Keeping it the Same

Dries’ Welcome

A Con is not a Con without a welcome from Dries! On Tuesday, 22 September, we will hear from Dries about the ‘State of Drupal’ but instead of highlighting the Drupal 6.0 beta which was released four days before the 2007 Con, we are hoping to hear some grEIGHT announcements from Dries about the what’s happening for Drupal in 2015.

Speakers

Besides Dries, there are many speakers who shared their knowledge in 2007 and will be sharing new content this time around. agentrickard won’t be highlighting Enterprise Drupal this time around, but instead will talk about reimagining content management; eaton won’t be telling us about the exciting future of nodes like he did in 2007 but will share his knowledge on how to build a (billable) content strategy practice; although crell won’t be speaking about PHP, he has become the PHP Track Chair this time around… and, of course, Gábor Hojtsy will speak about multi-lingual, just like he did eight years ago.

Drupal CAT is still helping organize

The people at Drupal CAT (the Catalan Drupal group) along with many other volunteers were instrumental in putting on the Con in 2007. The Drupal Association was a wee baby at only 1 year old, and we have now grown up and have taken on the Cons. While the DA has taken the reins, the faces of Drupal CAT are still playing a huge role and the goal to provide a great Con still lives on in the local community.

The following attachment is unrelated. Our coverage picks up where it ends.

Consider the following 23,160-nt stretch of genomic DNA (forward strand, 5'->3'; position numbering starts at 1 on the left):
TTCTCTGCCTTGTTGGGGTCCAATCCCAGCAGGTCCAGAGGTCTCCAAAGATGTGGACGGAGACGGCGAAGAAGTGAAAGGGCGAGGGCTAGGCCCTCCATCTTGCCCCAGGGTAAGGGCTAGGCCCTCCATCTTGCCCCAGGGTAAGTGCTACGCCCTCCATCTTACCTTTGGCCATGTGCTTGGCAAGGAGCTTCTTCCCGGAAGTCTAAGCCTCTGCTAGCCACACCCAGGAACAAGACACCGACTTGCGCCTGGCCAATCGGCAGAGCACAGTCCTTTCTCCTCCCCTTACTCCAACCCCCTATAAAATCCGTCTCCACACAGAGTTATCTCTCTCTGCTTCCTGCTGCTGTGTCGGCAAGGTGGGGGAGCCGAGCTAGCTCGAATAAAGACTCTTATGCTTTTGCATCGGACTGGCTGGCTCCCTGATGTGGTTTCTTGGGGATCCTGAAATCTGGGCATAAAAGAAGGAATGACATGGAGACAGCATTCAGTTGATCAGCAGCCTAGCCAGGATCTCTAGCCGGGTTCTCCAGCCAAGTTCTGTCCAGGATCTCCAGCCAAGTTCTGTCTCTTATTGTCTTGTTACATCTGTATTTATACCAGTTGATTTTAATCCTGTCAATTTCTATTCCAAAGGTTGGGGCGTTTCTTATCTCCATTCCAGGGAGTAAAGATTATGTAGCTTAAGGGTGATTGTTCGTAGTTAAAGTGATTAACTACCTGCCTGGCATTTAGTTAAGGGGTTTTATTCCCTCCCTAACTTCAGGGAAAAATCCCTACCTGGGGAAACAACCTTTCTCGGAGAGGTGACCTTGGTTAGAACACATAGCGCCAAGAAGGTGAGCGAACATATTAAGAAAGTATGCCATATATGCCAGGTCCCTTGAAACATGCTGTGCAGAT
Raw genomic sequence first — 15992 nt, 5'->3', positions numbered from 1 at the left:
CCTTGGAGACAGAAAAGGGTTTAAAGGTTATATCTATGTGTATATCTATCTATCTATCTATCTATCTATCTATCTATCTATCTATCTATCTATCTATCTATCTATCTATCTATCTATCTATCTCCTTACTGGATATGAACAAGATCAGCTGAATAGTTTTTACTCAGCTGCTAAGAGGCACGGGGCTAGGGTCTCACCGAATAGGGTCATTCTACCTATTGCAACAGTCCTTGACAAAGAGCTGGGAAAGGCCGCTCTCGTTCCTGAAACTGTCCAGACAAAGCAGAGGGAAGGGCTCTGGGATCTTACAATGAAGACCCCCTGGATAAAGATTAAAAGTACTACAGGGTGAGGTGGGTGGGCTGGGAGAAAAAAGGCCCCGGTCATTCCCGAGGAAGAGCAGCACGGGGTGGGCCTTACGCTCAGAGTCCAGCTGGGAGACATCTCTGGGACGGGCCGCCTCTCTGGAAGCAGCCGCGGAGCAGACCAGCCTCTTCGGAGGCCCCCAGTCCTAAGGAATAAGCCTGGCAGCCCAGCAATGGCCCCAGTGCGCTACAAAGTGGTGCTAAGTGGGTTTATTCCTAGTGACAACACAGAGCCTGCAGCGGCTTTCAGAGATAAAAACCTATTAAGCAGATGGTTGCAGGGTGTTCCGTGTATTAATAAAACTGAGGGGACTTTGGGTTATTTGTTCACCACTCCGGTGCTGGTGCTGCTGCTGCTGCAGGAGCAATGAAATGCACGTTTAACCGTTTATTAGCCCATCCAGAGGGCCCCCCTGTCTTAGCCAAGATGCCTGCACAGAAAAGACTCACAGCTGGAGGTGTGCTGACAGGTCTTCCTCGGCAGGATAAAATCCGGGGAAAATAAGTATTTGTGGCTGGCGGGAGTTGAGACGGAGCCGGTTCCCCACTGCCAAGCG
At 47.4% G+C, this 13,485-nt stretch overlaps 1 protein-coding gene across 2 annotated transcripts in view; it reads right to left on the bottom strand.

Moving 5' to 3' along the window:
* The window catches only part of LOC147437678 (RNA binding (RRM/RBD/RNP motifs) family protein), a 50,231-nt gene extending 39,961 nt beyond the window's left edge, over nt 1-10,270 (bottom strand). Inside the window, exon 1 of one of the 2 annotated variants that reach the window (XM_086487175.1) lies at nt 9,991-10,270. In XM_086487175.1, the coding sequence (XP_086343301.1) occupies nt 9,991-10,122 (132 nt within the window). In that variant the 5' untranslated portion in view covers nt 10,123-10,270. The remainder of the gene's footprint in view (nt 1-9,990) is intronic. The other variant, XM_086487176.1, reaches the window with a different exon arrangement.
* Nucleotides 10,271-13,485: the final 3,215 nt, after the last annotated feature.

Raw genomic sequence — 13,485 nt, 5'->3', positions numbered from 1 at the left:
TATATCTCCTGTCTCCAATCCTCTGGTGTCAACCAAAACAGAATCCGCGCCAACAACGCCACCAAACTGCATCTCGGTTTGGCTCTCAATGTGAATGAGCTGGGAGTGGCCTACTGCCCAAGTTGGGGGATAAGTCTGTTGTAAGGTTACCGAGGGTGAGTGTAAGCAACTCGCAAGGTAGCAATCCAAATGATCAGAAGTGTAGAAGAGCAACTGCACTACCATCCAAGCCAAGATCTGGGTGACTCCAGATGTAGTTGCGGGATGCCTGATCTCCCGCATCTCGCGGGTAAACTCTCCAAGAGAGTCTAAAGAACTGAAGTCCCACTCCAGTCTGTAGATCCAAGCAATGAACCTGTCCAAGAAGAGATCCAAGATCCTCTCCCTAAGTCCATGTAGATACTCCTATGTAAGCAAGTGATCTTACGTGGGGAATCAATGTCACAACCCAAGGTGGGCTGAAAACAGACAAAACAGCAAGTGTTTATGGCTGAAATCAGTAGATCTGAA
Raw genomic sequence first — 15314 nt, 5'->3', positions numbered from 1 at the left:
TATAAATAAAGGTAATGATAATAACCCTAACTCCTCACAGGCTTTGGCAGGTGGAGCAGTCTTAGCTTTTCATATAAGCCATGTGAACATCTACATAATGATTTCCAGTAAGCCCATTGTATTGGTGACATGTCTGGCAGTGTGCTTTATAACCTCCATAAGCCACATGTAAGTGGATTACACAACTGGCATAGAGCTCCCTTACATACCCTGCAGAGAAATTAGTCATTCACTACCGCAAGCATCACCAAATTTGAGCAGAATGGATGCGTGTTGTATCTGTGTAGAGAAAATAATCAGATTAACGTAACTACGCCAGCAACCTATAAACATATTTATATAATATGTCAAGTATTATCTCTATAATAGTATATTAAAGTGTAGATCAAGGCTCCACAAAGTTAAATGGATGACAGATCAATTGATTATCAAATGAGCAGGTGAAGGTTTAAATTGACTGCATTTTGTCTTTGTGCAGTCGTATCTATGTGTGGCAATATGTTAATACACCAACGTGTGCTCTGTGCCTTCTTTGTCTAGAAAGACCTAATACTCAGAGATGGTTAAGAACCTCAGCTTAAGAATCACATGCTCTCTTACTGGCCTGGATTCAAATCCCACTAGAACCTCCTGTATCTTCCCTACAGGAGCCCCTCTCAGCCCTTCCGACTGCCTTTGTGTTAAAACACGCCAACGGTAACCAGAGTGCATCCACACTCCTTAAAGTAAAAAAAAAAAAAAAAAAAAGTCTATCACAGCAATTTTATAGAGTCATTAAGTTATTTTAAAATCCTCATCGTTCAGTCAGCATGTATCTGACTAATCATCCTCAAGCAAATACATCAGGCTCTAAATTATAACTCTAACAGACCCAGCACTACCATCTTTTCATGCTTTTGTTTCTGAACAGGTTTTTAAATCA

People will always want more/better coffee

Even back in 2007, when the organizers requested feedback on the Con, there were people that wanted better and more coffee. It seems that even with the changing times, large venues just don’t provide amazing coffee during a conference. While we are working our best to provide a lot (we know you want it!) of coffee for Barcelona 2.0, we also understand that there will be people who provide the same feedback as they did in 2007. Happily, one thing that will change in regards to coffee is that Neil Drumm will now partake in the beverage: he told the Events team he ‘was not drinking coffee’ back then. Hopefully he isn’t disappointed by what the convention center has to offer.